Jane's comment about having a mentor is a key one too. I am about to preach on that and am keen to see some kind of mentoring system established in our church. It seems to me to be key to creating disciples whose lives make an impact. I'll be exploring what patterns are available out there - I'm quite interested in Lifeshapes, but there are others. What I'm keen to see is people in my church in mutually supportive and accountable relationships, growing in their walk with God, becoming intentionally missional.

Thoughts on this would be great.

Tuesday, October 03, 2006

Disciples and membership

I am enjoying this discussion - thanks to everyone's who's commented; plenty of room for more. I think the passion and intelligence of the comments suggests that this is a key issue facing our Baptist churches.

I agree with Stuart that we want to promote participation, that meeting is about more than just consultation. We need to unpack what the word 'congregation' means, I guess, so that we can put flesh of the bones of belonging and discerning the mind of Christ together.

I get nervous when I hear talk of leaders leading and churches being envisioned by them. I've met too many walking wounded from such situations to think that the model's basically ok providing it's properly managed. I think it's flawed. I just can't quite put my finger on why!

At the same time, I'm beginning to think that our decision making is a but thin when a two thirds majority of members present and voting actually represents only 10% of the church membership. Of course, I have reservations about 'voting' as such but rules and charity law mean that certain things have to be decided by a recordable consensus (a vote by any other word!)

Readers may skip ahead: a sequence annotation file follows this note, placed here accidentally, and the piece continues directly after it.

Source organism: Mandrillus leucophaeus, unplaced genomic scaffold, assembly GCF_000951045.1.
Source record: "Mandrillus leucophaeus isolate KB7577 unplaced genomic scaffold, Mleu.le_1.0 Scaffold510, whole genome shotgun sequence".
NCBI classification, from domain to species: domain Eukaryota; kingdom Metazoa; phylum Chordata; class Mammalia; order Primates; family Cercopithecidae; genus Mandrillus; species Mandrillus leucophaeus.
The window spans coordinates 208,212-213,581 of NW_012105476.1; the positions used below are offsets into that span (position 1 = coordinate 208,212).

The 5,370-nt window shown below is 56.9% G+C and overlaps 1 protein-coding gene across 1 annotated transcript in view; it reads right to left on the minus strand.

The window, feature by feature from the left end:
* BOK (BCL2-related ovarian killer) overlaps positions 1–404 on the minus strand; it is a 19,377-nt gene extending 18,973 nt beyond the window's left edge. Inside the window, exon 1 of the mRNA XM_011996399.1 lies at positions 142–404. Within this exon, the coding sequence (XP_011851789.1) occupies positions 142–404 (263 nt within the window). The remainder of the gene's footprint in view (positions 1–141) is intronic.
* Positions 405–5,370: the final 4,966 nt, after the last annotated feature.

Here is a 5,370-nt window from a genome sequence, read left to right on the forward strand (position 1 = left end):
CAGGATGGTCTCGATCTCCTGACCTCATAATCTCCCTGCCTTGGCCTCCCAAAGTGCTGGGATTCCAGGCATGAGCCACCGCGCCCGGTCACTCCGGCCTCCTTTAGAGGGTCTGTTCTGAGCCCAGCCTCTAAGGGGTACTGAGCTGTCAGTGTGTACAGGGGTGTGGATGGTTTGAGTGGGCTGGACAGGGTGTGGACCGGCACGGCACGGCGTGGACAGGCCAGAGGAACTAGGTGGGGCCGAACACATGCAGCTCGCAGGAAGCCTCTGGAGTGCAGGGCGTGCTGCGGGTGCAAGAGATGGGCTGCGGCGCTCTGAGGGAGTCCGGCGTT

We're planning to try the idea of meeting over lunch on a Sunday to see if we get more participation.

But my key concern is not so much about how we do 'business' (though that's important), it's about how we get participation so that our church becomes a place that makes disciples who in turn are disciple-makers. It seems to me that that is what church is for at a fundamental level and that membership and meetings of members are a way of organising things to make that central purpose happen.

So I agree with Wulf that we need to get back to talking about this so that we are able to reflect Jesus to our neighbours in a meaningful way. Everything we do as a church should aim for that - including how we organise belonging and how we make decisions as churches.

Monday, October 02, 2006

Members, meetings and ownership

Over a cuppa yesterday afternoon, a friend quipped that membership was really all about ownership. And I thought, 'yes, she's right.' However, she had meant the quip negatively, whereas I was looking at it as a positive thing. Wonderful thing the English language!

Her argument is that some members think they own the church and, more particularly, its ministers. She's right, of course. Many Baptists do think membership and church meetings are a way of exercising power and ensuring that the church and its ministers do exactly what they want - hence giving them ownership over the church. And this is what leads many people to throw their hands up in horror and exclaim their antipathy to church meetings and membership in all their forms.

My immediate thought when she said it was that ownership is a key word in this discussion about belonging and membership. How do we create a sense of 'ownership' among those who belong to our churches? Of what does such 'ownership' consist? It seems to me that people express their belonging to an organisation by feeling that in some way they own its programme - ownership often being expressed in a willingness to fund the programme.

So, where does this word fit in our thinking about membership?

Friday, September 29, 2006

Membership - what's at stake?

Membership and church meeting matters appear to be rising up the agenda of a number of groups within Baptist life at the moment. Some other bloggers - notably Andy Goodliff and Sean Winter - are addressing it and the mainstream network has raised it as one of the issues to be faced by an apostolically-focused movement.